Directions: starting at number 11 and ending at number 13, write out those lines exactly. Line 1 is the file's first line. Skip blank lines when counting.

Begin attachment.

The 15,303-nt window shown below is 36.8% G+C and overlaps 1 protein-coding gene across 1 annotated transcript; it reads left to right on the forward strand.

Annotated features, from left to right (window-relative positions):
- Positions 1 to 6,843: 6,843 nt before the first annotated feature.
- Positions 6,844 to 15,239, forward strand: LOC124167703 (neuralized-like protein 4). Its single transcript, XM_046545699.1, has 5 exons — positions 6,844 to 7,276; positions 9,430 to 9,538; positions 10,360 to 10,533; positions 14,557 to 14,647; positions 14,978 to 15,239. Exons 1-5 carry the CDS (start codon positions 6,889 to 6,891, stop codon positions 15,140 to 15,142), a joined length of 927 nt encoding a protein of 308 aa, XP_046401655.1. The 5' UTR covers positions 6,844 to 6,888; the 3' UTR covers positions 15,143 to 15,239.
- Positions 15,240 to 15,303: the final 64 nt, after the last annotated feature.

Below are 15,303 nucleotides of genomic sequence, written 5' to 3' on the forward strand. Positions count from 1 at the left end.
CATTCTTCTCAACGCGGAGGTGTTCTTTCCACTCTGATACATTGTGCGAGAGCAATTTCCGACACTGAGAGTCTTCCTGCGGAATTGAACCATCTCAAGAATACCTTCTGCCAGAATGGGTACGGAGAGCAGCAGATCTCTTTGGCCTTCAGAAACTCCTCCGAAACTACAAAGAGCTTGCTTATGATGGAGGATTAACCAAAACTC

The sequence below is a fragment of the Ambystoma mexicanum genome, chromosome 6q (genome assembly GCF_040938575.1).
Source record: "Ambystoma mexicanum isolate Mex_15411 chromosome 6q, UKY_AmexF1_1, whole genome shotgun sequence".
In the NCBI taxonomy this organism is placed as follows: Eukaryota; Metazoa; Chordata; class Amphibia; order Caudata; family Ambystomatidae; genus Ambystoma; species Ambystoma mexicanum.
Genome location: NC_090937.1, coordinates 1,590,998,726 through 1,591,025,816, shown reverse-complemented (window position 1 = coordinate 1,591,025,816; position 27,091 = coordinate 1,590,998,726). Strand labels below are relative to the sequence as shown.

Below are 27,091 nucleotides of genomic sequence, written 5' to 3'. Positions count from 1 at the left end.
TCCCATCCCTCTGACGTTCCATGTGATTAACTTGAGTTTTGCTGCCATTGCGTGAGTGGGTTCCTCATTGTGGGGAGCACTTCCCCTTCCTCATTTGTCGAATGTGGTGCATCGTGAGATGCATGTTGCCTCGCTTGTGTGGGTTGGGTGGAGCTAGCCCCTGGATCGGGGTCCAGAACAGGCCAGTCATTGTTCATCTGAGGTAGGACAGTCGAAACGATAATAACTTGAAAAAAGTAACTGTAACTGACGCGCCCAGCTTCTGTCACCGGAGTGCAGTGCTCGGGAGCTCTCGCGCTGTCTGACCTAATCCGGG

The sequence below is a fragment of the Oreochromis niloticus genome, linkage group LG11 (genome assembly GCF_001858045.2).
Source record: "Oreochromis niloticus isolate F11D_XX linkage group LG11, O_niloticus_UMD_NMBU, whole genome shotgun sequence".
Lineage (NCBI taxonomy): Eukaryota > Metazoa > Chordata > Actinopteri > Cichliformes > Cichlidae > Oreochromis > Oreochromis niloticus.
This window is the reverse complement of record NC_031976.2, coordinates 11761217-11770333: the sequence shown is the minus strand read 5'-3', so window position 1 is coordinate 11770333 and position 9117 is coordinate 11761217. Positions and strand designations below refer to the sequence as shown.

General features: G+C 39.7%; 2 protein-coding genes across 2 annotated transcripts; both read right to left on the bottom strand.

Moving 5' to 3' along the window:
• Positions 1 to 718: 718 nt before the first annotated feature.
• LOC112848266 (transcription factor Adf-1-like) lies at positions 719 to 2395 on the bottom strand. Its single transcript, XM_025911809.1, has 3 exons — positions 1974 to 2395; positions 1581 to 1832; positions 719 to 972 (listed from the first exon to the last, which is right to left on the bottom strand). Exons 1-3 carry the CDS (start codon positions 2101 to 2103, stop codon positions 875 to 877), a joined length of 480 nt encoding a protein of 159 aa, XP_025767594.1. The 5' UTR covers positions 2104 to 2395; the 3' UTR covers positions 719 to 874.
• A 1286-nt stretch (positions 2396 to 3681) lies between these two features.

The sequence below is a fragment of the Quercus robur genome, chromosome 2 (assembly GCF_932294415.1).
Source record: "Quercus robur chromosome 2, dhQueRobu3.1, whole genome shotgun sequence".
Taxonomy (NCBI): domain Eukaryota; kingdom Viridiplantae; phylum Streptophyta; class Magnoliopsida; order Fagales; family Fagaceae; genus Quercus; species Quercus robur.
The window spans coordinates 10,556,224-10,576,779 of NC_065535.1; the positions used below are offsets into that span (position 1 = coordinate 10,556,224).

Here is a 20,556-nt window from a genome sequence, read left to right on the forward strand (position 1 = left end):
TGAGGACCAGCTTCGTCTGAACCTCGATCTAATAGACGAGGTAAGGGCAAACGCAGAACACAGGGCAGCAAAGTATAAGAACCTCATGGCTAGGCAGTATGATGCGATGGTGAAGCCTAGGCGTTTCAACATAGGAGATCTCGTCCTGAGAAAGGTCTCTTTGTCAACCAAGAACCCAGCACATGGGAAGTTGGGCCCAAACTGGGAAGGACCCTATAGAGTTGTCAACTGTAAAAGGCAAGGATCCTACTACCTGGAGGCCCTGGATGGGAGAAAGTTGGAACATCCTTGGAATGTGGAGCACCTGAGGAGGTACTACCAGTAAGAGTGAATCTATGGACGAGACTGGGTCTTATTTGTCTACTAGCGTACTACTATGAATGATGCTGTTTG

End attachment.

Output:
Genome location: NC_090937.1, coordinates 1,590,998,726 through 1,591,025,816, shown reverse-complemented (window position 1 = coordinate 1,591,025,816; position 27,091 = coordinate 1,590,998,726). Strand labels below are relative to the sequence as shown.

Below are 27,091 nucleotides of genomic sequence, written 5' to 3'. Positions count from 1 at the left end.
TCCCATCCCTCTGACGTTCCATGTGATTAACTTGAGTTTTGCTGCCATTGCGTGAGTGGGTTCCTCATTGTGGGGAGCACTTCCCCTTCCTCATTTGTCGAATGTGGTGCATCGTGAGATGCATGTTGCCTCGCTTGTGTGGGTTGGGTGGAGCTAGCCCCTGGATCGGGGTCCAGAACAGGCCAGTCATTGTTCATCTGAGGTAGGACAGTCGAAACGATAATAACTTGAAAAAAGTAACTGTAACTGACGCGCCCAGCTTCTGTCACCGGAGTGCAGTGCTCGGGAGCTCTCGCGCTGTCTGACCTAATCCGGG